Conventional cryogenic refrigeration systems include Gifford-McMahon, Pulse Tube, Stirling and reverse Brayton refrigeration systems.
In both conventional cryogen cooling systems 100, 120, there are multiple components that can individually cause the refrigeration system to fail by not working. These components require redundancy, and special systems and procedures so that they can be removed temporarily without adding to the heat load of the refrigeration system.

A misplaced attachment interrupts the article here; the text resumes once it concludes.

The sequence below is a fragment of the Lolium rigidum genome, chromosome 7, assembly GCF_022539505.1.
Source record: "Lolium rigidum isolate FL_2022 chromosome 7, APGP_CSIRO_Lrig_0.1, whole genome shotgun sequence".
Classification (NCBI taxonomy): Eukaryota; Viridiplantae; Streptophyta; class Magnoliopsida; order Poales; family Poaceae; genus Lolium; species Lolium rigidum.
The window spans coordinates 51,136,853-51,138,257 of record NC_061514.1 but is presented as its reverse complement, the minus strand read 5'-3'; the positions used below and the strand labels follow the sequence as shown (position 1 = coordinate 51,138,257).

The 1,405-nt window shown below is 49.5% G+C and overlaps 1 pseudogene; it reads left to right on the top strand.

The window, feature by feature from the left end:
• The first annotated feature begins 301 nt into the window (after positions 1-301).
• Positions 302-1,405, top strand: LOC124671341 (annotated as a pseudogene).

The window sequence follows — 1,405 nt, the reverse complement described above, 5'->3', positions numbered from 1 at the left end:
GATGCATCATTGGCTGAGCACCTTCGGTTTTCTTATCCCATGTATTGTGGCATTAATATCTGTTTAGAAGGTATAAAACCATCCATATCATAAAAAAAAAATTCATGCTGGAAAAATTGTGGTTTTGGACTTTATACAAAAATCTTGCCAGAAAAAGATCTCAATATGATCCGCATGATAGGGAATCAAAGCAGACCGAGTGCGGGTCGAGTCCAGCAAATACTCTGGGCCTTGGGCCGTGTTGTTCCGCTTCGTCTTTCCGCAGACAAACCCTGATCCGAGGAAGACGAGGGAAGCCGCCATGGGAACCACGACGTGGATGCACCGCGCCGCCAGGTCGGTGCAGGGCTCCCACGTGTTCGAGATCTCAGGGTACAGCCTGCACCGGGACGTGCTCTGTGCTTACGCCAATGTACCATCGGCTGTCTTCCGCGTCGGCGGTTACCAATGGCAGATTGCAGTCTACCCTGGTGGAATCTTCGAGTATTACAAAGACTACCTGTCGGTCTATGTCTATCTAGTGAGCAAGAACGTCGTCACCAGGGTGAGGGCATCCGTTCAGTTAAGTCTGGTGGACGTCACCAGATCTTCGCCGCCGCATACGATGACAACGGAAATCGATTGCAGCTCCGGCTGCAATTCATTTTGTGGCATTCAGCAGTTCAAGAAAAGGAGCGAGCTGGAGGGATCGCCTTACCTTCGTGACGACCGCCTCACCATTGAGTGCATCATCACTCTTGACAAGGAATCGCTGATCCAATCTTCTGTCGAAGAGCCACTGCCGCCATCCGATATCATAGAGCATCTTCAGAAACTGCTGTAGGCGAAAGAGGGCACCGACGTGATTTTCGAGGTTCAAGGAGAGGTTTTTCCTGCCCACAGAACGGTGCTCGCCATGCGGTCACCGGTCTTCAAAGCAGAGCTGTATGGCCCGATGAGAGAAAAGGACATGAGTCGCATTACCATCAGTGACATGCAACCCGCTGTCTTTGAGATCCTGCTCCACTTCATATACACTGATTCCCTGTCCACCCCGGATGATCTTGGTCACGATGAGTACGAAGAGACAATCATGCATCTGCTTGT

The main cryogenic cooling system tends to be an expensive component in a high-temperature super-conducting generator (HTSG). A conventional cooling system with redundant components or a redundant cooling system further increases the cost of the cryogenic cooling system. Redundant components in a conventional cooling system may include compressors and coldheads. Alternatively, a redundant main cooling system may been provided to a conventional cooling system. In addition, conventional cooling systems tend to employ elaborate devices to facilitate the removal of redundant cooling components, e.g., the coldheads, for refurbishment while the generator remains on-line. Even so, there are some cooling components that are traditionally serviced by taking the cooling system and generator off-line, e.g., filters and turbines, which negatively affect generator availability and reliability.